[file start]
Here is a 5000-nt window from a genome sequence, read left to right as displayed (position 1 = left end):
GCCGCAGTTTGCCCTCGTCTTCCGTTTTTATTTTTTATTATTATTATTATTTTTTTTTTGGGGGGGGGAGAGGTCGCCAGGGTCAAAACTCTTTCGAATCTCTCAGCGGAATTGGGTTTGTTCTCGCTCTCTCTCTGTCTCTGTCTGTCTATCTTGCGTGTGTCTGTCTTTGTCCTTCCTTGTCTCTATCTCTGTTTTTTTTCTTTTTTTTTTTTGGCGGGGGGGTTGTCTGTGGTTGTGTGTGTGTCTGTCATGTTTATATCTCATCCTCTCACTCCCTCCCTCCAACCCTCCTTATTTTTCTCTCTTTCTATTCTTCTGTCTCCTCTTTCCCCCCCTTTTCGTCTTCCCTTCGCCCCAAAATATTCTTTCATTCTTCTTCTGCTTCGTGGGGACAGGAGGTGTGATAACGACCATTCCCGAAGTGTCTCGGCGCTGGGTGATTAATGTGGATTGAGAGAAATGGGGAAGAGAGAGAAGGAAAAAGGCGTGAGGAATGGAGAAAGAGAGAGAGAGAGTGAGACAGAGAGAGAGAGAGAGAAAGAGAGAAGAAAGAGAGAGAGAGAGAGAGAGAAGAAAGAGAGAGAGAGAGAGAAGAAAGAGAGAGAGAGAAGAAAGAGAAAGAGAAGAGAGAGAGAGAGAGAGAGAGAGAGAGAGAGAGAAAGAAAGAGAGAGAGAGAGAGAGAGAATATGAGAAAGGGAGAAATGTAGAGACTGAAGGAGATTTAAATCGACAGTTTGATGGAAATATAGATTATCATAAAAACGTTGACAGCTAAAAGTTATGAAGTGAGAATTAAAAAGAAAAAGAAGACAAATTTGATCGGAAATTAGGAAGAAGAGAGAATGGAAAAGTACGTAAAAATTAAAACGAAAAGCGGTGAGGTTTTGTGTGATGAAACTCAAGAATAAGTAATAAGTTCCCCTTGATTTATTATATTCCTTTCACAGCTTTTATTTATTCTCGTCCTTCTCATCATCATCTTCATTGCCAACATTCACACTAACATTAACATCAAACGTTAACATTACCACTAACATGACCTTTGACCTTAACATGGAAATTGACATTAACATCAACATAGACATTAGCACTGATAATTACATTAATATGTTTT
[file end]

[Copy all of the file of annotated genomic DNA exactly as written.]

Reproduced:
Here is a 5000-nt window from a genome sequence, read left to right as displayed (position 1 = left end):
GCCGCAGTTTGCCCTCGTCTTCCGTTTTTATTTTTTATTATTATTATTATTTTTTTTTTGGGGGGGGGAGAGGTCGCCAGGGTCAAAACTCTTTCGAATCTCTCAGCGGAATTGGGTTTGTTCTCGCTCTCTCTCTGTCTCTGTCTGTCTATCTTGCGTGTGTCTGTCTTTGTCCTTCCTTGTCTCTATCTCTGTTTTTTTTCTTTTTTTTTTTTGGCGGGGGGGTTGTCTGTGGTTGTGTGTGTGTCTGTCATGTTTATATCTCATCCTCTCACTCCCTCCCTCCAACCCTCCTTATTTTTCTCTCTTTCTATTCTTCTGTCTCCTCTTTCCCCCCCTTTTCGTCTTCCCTTCGCCCCAAAATATTCTTTCATTCTTCTTCTGCTTCGTGGGGACAGGAGGTGTGATAACGACCATTCCCGAAGTGTCTCGGCGCTGGGTGATTAATGTGGATTGAGAGAAATGGGGAAGAGAGAGAAGGAAAAAGGCGTGAGGAATGGAGAAAGAGAGAGAGAGAGTGAGACAGAGAGAGAGAGAGAGAAAGAGAGAAGAAAGAGAGAGAGAGAGAGAGAGAAGAAAGAGAGAGAGAGAGAGAAGAAAGAGAGAGAGAGAAGAAAGAGAAAGAGAAGAGAGAGAGAGAGAGAGAGAGAGAGAGAGAGAGAAAGAAAGAGAGAGAGAGAGAGAGAGAATATGAGAAAGGGAGAAATGTAGAGACTGAAGGAGATTTAAATCGACAGTTTGATGGAAATATAGATTATCATAAAAACGTTGACAGCTAAAAGTTATGAAGTGAGAATTAAAAAGAAAAAGAAGACAAATTTGATCGGAAATTAGGAAGAAGAGAGAATGGAAAAGTACGTAAAAATTAAAACGAAAAGCGGTGAGGTTTTGTGTGATGAAACTCAAGAATAAGTAATAAGTTCCCCTTGATTTATTATATTCCTTTCACAGCTTTTATTTATTCTCGTCCTTCTCATCATCATCTTCATTGCCAACATTCACACTAACATTAACATCAAACGTTAACATTACCACTAACATGACCTTTGACCTTAACATGGAAATTGACATTAACATCAACATAGACATTAGCACTGATAATTACATTAATATGTTTT